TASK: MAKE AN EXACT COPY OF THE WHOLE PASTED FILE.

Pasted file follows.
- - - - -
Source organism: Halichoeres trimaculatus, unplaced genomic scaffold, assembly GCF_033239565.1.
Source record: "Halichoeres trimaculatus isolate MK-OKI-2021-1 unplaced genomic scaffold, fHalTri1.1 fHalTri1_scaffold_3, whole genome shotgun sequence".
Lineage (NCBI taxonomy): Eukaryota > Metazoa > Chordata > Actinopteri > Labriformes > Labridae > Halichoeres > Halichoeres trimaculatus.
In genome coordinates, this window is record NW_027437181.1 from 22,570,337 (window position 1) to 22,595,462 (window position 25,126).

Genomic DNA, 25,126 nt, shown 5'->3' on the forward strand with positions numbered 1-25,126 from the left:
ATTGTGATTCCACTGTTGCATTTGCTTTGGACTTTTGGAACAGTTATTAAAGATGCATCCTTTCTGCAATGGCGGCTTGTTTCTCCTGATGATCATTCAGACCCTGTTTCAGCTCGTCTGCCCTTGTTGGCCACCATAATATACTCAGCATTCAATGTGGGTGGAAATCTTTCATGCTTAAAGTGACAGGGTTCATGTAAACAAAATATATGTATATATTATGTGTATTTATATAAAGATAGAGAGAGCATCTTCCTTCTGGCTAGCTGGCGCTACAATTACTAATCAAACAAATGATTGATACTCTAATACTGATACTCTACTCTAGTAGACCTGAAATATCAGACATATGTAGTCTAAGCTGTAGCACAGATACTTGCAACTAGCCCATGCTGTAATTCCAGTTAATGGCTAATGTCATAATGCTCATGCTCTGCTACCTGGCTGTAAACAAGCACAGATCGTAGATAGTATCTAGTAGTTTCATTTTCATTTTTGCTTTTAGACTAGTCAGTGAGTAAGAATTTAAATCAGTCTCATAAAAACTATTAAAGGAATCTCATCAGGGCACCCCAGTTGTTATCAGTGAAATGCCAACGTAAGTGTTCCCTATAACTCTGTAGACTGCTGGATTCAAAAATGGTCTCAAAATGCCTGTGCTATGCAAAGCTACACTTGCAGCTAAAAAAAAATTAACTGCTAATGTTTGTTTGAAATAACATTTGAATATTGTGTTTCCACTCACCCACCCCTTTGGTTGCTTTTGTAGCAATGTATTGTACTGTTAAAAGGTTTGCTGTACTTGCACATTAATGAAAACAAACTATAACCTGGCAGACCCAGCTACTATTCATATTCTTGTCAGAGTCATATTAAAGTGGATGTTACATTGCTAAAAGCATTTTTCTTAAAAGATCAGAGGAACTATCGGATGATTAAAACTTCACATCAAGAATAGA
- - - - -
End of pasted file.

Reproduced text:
Source organism: Halichoeres trimaculatus, unplaced genomic scaffold, assembly GCF_033239565.1.
Source record: "Halichoeres trimaculatus isolate MK-OKI-2021-1 unplaced genomic scaffold, fHalTri1.1 fHalTri1_scaffold_3, whole genome shotgun sequence".
Lineage (NCBI taxonomy): Eukaryota > Metazoa > Chordata > Actinopteri > Labriformes > Labridae > Halichoeres > Halichoeres trimaculatus.
In genome coordinates, this window is record NW_027437181.1 from 22,570,337 (window position 1) to 22,595,462 (window position 25,126).

Genomic DNA, 25,126 nt, shown 5'->3' on the forward strand with positions numbered 1-25,126 from the left:
ATTGTGATTCCACTGTTGCATTTGCTTTGGACTTTTGGAACAGTTATTAAAGATGCATCCTTTCTGCAATGGCGGCTTGTTTCTCCTGATGATCATTCAGACCCTGTTTCAGCTCGTCTGCCCTTGTTGGCCACCATAATATACTCAGCATTCAATGTGGGTGGAAATCTTTCATGCTTAAAGTGACAGGGTTCATGTAAACAAAATATATGTATATATTATGTGTATTTATATAAAGATAGAGAGAGCATCTTCCTTCTGGCTAGCTGGCGCTACAATTACTAATCAAACAAATGATTGATACTCTAATACTGATACTCTACTCTAGTAGACCTGAAATATCAGACATATGTAGTCTAAGCTGTAGCACAGATACTTGCAACTAGCCCATGCTGTAATTCCAGTTAATGGCTAATGTCATAATGCTCATGCTCTGCTACCTGGCTGTAAACAAGCACAGATCGTAGATAGTATCTAGTAGTTTCATTTTCATTTTTGCTTTTAGACTAGTCAGTGAGTAAGAATTTAAATCAGTCTCATAAAAACTATTAAAGGAATCTCATCAGGGCACCCCAGTTGTTATCAGTGAAATGCCAACGTAAGTGTTCCCTATAACTCTGTAGACTGCTGGATTCAAAAATGGTCTCAAAATGCCTGTGCTATGCAAAGCTACACTTGCAGCTAAAAAAAAATTAACTGCTAATGTTTGTTTGAAATAACATTTGAATATTGTGTTTCCACTCACCCACCCCTTTGGTTGCTTTTGTAGCAATGTATTGTACTGTTAAAAGGTTTGCTGTACTTGCACATTAATGAAAACAAACTATAACCTGGCAGACCCAGCTACTATTCATATTCTTGTCAGAGTCATATTAAAGTGGATGTTACATTGCTAAAAGCATTTTTCTTAAAAGATCAGAGGAACTATCGGATGATTAAAACTTCACATCAAGAATAGA